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Pink Floyd release The Dark Side Of The Moon 50th Anniversary teasers Print E-mail
Written by Matt   
Monday, 16 January 2023

Just appeared this afternoon: a very short, intriguing teaser for the 50th anniversary of Pink Floyd's iconic album, The Dark Side Of The Moon. With its release in March 1973, it is clear that this momentous anniversary is not to go unmarked. As teasers go, it is probably one of the least revealing ever! Should there be more, we will update this story...

Update: a second one was added on Tuesday, and gives a date of March 2023. Will there be more information, or another teaser, today? We shall have to wait and see...

Update: yes - another teaser and seems to be the final one, as retailers look to be starting to list products. We'll have full details later today!



 
New issue of Spanish language Animals Pink Floyd Magazine out now Print E-mail
Written by Matt   
Monday, 16 January 2023

Animals fanzine issue 21Now available to buy online is the latest issue (number 21) of the Spanish language Animals Pink Floyd Magazine, published by BD's good friend José Abellán.

This extremely well produced, glossy, 48 page magazine - as ever - covers a range of topics. From the cover, you may well guess that there is a healthy amount of coverage of Animals. They take a detailed look at 45 years of this album, via pictures and comments from people, with a particular look at the visual side of the album, the Spanish releases, and the 2018 Remix which was recently released.

There's also a look at the band's November 16th, 1974, concert at the Empire Pool in Wembley, an exclusive interview with Nick Mason (again printed in Spanish) accompanied by a review of the Madrid concert by Nick's Saucerful Of Secrets, and an article on Rick Wright's incredible Broken China album.

To purchase the fanzine, which as we noted earlier is written in Spanish, please send an email to This e-mail address is being protected from spam bots, you need JavaScript enabled to view it , where you can find out the postage cost for your location, and arrange payment.

 
Saucers' guitarist Lee Harris talks Syd Barrett with Willie Wilson's & David Gilmour's help Print E-mail
Written by Matt   
Monday, 16 January 2023

Syd Barrett smilingLee Harris, who plays guitar in, and came up with the concept of, Nick Mason's Saucerful Of Secrets, was recently approached by Syd Barrett's nephew, Ian Barrett, to write a short piece about a favourite song of Syd's, and to talk about what it means to him. That song turned out to be Here I Go, which was recorded on April 17th, 1969, and appeared on The Madcap Laughs, Syd's first solo album.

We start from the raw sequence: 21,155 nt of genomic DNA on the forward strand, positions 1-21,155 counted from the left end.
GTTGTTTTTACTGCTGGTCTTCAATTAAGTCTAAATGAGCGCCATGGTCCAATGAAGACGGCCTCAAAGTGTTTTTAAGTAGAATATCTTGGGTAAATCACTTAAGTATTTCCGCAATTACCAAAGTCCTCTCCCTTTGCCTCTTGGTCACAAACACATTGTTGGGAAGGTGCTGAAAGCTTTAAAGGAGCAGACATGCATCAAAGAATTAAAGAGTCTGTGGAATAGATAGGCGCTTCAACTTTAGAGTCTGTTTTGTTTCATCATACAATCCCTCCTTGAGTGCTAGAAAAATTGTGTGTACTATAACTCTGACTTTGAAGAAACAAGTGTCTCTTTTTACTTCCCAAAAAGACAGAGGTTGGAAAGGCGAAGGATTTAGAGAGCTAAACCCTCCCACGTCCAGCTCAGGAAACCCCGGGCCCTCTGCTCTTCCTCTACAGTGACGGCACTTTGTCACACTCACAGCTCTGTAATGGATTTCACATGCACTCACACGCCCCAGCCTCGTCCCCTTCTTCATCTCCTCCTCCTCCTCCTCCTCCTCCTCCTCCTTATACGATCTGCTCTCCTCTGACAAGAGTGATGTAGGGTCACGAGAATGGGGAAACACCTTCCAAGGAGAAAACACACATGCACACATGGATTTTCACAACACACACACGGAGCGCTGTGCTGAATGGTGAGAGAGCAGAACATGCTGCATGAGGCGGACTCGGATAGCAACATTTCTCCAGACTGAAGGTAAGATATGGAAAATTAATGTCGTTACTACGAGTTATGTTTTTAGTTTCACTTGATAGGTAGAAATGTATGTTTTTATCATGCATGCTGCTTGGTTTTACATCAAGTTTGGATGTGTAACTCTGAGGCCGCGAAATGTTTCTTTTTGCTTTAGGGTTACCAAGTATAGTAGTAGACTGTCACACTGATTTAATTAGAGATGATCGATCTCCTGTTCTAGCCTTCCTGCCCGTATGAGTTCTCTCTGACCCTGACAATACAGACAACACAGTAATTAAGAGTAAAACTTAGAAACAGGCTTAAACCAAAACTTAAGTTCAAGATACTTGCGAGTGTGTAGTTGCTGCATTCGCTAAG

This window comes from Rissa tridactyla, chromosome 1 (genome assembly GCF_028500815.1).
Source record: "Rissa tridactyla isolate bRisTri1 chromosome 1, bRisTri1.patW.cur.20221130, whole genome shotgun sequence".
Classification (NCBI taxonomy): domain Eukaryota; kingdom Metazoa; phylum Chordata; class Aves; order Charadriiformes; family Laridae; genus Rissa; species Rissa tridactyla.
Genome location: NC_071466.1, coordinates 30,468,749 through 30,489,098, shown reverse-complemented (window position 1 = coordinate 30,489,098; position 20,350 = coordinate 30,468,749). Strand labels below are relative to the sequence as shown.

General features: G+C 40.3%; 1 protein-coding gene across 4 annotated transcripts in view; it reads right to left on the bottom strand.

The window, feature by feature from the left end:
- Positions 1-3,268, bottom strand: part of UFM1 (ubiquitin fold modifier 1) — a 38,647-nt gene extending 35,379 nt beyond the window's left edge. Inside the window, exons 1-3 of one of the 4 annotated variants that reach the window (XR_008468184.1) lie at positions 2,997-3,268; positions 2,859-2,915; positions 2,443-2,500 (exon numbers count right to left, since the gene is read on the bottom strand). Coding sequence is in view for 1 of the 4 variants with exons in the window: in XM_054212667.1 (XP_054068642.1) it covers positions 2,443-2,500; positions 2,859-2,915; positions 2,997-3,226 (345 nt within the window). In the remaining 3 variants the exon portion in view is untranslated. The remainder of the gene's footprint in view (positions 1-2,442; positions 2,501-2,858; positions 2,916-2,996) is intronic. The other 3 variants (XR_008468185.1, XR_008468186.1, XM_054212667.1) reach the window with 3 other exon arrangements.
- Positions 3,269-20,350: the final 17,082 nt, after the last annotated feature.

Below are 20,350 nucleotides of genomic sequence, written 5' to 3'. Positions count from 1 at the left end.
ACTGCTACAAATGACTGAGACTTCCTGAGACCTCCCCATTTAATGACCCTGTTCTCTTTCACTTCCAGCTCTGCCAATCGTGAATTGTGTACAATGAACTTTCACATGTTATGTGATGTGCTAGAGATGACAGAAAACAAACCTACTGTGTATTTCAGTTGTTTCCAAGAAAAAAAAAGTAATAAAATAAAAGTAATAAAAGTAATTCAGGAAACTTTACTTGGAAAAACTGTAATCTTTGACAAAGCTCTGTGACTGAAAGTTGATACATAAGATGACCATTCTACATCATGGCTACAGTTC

SydBarrett.com's Story Behind The Song added Lee's thoughts on the day that would have been Syd's birthday. Lee talks about why the song is a significant one for him, and why he chose it for the website's feature, noting that he found it "a funny, charming and, for Syd, conventional song that is probably quite the opposite to what most people think of when they think of him".

Lee goes into some detail on the origins, and the recording of the song, in the article. Adding to the interest and illumination of the song, Lee got in contact with Willie Wilson, who played drums with David Gilmour in Jokers Wild (and later, alongside Nick Mason on The Wall tour). Willie then fills in some information that hasn't been public knowledge before.

Whilst writing the piece, and in light of Willie's comments, Lee asked David Gilmour about it, who double checked the multi-tracks and added his own comments about the creation of the track.

You can check out the whole article here at SydBarrett.com.

 
Jeff Beck passes away; David Gilmour posts tribute Print E-mail
Written by Matt   
Thursday, 12 January 2023

David Gilmour and Jeff Beck, London 2009Very sad news broke last night - the acclaimed, legendary guitarist Jeff Beck died at the age of 78. His family posted the following on his Twitter page: "On behalf of his family, it is with deep and profound sadness that we share the news of Jeff Beck's passing. After suddenly contracting bacterial meningitis, he peacefully passed away yesterday. His family ask for privacy while they process this tremendous loss."

David Gilmour posted the following on his and Pink Floyd's socials: "I am devastated to hear the news of the death of my friend and hero Jeff Beck, whose music has thrilled and inspired me and countless others for so many years. Polly‘s and my thoughts go out to his lovely wife Sandra. He will be forever in our hearts."

Jeff's career started when he left Wimbledon Art College to join Screaming Lord Sutch and the Tridents, subsequently joining the Yardbirds in 1965 when Eric Clapton left. A couple of years later he formed his own Jeff Beck Group (with Rod Stewart and Ronnie Wood in the band). In later years, he concentrated on his successful solo career.